The bottom line for Wilmington, he said, was a district assessment of $16,234.42 for fiscal year 2019 – a $517 reduction from the current year’s assessment, not including one-time costs for closure of the district’s recycling facility. But the projected 2019 assessment is only $6,598 lower than the 2017 WSWMD budget assessment, which included operation of the distirct’s recycling facility.
Wilmington’s recycling costs have risen dramatically since the closure of the district’s recycling facilty. At last year’s Town Meeting, voters opted to keep recycling containers open to the public in the village, in addition to the containers at the town’s transfer station. But recently board members announced that the budget for the village recycling point was nearly expended, with six more months to go until the end of the fiscal year.
The board asked Mundell to weigh in on whether the town should eliminate the recycling point. Mundell advised against it. “If you don’t have a place for people to put recyclables, they’re going to put them in the trash, and you’re going to get charged for someone to take them out,” he said. “Or you’re going to find them on the side of the road. For my share (of the cost) of picking them up down there, that would be my choice.”
Fitzgerald said that some users were putting trash in the recycling containers, or leaving trash at the recycling area. Not only has recycling increased along with the cost, he said the town has also incurred additional cost for hauling trash extracted from the recycling, and the labor to do it. “We put sandwich signs out, but that seems to have increased the problem rather than decreased it.”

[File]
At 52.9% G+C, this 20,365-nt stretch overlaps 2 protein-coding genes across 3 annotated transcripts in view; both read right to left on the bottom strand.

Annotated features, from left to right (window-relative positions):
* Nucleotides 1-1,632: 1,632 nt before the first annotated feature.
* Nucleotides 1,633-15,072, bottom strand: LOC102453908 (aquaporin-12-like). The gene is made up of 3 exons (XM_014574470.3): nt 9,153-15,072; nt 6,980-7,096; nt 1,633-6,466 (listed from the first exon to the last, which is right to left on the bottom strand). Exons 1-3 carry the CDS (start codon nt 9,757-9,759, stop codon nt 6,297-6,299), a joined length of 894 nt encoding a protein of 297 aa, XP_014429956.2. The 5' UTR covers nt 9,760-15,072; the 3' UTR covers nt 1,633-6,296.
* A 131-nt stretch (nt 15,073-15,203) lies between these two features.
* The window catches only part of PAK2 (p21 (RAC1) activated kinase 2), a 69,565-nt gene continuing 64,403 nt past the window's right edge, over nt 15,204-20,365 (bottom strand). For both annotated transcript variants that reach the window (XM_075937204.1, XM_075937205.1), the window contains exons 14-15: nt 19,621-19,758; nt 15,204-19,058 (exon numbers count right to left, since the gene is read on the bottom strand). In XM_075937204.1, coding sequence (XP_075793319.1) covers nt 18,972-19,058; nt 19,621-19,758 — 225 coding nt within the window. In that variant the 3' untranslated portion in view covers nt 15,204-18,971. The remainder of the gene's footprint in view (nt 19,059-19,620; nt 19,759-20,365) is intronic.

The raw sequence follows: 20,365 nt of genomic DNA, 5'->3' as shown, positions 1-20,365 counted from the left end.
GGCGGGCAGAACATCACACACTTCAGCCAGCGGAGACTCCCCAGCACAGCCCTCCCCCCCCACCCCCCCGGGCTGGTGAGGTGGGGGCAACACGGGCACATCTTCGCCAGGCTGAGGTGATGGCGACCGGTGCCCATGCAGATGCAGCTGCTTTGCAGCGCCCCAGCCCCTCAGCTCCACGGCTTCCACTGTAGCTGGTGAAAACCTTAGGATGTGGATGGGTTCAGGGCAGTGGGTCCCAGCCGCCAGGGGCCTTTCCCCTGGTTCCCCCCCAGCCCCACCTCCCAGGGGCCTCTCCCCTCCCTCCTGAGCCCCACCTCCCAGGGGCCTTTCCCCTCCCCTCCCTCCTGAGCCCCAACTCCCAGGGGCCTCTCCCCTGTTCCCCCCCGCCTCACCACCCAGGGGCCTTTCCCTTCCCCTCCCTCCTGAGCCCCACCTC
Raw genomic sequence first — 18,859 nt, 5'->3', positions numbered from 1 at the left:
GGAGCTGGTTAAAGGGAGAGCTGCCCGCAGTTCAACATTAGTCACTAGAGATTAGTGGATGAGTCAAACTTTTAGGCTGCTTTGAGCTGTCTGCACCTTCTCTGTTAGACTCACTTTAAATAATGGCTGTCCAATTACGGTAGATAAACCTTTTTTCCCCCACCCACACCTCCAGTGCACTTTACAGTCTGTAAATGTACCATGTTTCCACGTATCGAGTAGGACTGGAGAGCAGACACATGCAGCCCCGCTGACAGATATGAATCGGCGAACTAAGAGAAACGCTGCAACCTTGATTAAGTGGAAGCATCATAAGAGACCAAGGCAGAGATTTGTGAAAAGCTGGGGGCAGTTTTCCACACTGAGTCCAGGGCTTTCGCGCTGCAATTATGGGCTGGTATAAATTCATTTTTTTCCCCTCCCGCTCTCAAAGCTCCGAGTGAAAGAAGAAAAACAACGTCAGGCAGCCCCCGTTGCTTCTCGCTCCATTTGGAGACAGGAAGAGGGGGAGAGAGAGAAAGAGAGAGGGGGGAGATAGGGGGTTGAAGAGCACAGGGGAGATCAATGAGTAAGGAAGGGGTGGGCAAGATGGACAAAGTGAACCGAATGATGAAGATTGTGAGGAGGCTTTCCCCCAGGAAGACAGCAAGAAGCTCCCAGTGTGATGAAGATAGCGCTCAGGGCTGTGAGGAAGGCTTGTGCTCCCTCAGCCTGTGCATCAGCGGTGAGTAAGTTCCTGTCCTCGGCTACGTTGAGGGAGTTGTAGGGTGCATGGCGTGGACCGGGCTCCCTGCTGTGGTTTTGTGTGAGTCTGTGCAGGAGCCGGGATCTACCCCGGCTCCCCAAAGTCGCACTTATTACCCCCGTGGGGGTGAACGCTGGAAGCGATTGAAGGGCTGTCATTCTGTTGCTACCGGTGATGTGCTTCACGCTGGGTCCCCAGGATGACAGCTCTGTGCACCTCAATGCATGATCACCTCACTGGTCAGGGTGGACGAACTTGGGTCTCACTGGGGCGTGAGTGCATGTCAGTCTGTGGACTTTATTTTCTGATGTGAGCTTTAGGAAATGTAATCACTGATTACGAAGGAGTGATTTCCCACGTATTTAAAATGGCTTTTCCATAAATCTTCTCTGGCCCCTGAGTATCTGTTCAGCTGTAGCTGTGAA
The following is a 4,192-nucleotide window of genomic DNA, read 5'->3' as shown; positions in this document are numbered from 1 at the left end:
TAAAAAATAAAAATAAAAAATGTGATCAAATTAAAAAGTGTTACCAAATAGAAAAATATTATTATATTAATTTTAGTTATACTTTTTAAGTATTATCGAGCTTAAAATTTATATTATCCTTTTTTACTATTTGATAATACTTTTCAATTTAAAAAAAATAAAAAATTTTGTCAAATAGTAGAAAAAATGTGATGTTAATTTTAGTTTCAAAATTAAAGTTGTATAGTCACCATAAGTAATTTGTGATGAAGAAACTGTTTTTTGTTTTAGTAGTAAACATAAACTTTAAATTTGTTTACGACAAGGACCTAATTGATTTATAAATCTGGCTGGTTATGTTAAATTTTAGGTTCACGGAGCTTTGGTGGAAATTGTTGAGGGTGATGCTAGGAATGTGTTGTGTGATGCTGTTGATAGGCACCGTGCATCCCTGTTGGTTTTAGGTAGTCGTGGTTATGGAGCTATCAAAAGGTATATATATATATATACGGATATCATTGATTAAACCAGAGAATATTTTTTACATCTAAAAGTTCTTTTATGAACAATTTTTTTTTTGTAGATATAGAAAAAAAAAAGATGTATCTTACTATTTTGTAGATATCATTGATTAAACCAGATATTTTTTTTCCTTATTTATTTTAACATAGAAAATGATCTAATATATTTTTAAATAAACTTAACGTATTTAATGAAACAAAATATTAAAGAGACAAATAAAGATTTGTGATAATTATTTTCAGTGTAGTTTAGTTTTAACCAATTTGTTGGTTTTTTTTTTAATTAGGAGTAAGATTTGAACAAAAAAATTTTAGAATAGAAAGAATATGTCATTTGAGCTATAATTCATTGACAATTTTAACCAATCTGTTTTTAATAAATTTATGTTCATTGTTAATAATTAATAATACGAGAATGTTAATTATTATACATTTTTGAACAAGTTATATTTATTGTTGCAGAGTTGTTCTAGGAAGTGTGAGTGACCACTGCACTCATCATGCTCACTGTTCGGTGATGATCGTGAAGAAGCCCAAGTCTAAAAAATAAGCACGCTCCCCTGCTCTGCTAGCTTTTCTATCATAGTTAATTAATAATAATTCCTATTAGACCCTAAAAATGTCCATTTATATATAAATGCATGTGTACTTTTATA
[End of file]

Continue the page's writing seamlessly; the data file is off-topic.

Fitzgerald said the board believes that residents of other towns are using the recycling area in the village, because publicly accessible recycling bins in their own towns were eliminated when the WSWMD facility closed. “We don’t want to go broke doing this,” Fitzgerald said. Fitzgerald suggested installing a video camera, and signs to let people know they were being watched. Wilmington resident Nicki Steel suggested placing signs at the bins warning that they would be removed if people put trash in them.
“They don’t care,” Mundell said. “A video camera is the way to go. Put it up, and prosecute two or three people, and that will get the word out.” Following Mundell’s advice, the board declined to close the recycling area immediately.
“We should have a separate article,” said board member John Gannon. “Go to the voters.”
“The voters voted it in,” agreed Fitzgerald.
“Let them have another shot at,” said board member Ann Manwaring. “We just have to figure out where we’re going to get the money to pay for it.”
Manwaring suggested that one way to pay for it might be to add a surcharge to the price of disposing a bag of trash at the transfer station. “A $1 temporary surcharge per bag,” she proposed. “Although, I’d like to have some sense of what that’s going to raise before we vote on it, because if it won’t raise what we need, it’s not worth the hassle we’re going to get for it.”
“Then at Town Meeting, if people want to pull the containers, we can pull them out immediately,” said Fitzgerald.